Hip Pain

January 15, 2009 by  
Filed under Foot Conditions

Hip Pain

The hip is a weight bearing joint and everything above the waistline is must be supported by the hips. A lot of us forget this simple fact but when you think about it it’s amazing that most people do not suffer more hip pain. When we are active, all of our weight bearing joints are hit with extra stress and strain. With some activities the body must endure excessive force on the joints and injury often occurs. Our bodies are built for this but any structural imbalance can cause problems if not treated properly.Hip Pain

For many, it is the structural imbalance which makes them prone to hip, lower back, knee, ankle and foot pain. Often these are a result of poor posture over time or injury. For instance if for some reason you suffer from a “fallen hip”, even though both hips are theoretically carrying the same amount of load, one may hurt because it is no longer aligned with the other. Also, it is not uncommon for people to have a misaligned foot or one leg slightly shorter than the other. With the hip things start from the bottom up and believe it or not a minor foot condition can lead to major hip pain.

Our feet support us much like the foundation of a home. If the foundation is not built properly the house may lean or suffer progressive structural damage over time. In this regard, the foundation is really the most important part of the home. If it isn’t right nothing will be. The same holds true with our bodies and structurally our feet may be they most important part of our bodies when it comes pain free activity. Any foot condition can cause pain up through the ankle, knee, hip and lower back.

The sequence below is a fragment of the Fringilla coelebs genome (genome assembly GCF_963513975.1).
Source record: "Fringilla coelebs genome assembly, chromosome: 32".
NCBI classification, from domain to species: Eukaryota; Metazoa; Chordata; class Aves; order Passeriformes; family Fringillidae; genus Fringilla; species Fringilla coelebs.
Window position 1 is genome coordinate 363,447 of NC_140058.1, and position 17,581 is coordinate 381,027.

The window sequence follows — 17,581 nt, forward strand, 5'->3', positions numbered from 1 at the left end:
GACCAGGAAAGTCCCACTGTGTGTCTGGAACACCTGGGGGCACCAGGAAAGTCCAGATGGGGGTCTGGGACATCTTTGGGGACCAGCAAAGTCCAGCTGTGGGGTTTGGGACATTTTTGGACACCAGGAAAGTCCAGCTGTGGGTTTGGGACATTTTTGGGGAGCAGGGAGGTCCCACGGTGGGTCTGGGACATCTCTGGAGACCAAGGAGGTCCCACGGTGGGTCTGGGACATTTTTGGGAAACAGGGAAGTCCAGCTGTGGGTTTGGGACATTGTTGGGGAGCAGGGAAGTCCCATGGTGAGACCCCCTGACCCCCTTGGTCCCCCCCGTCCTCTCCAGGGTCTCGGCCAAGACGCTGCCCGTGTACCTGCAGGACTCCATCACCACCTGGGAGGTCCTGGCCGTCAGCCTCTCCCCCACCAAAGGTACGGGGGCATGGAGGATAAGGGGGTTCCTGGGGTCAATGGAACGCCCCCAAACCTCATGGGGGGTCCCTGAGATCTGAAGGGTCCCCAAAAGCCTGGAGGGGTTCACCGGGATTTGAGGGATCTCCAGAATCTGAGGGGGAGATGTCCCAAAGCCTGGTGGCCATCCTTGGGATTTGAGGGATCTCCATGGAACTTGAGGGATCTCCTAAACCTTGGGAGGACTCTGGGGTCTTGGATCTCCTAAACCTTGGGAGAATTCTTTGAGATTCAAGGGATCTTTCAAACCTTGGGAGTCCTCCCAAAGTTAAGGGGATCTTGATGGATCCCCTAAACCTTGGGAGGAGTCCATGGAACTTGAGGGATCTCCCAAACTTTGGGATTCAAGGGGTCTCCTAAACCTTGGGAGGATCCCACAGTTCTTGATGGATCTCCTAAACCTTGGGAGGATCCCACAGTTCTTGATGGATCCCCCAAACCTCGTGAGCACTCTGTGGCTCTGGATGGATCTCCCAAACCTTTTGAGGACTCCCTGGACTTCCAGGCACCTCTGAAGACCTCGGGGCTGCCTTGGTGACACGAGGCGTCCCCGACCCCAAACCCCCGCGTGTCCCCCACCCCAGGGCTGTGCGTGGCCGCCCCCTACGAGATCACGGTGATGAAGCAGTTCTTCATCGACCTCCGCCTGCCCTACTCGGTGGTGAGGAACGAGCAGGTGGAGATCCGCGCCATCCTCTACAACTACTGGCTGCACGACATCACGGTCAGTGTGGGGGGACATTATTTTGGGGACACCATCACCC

Foot Problems can be natural or due to injury but your physician will need to rule out foot problems as a cause of hip pain first. You will be surprised to find that bringing the foot back into proper alignment through treatment may solve all your hip pain. The use of custom foot orthotics or arch supports is a very effective treatment for structure foot problems.

Regardless of the origin of hip pain, treatment will be similar to the treatment of other joint problems. A proper diagnosis must be made and a treatment plan developed. Treatment may be as simple as rest to reduce inflammation or a surgical may be required as a last resort. A common sense approach for prevention is also recommended. Make sure you are allowing your body to rest, exercise to keep the muscles strong and use properly fitted footwear while active. If you are feeling pain, avoid the activity and seek medical advice and do not be surprised if your podiatrist holds the solution for your hip pain.

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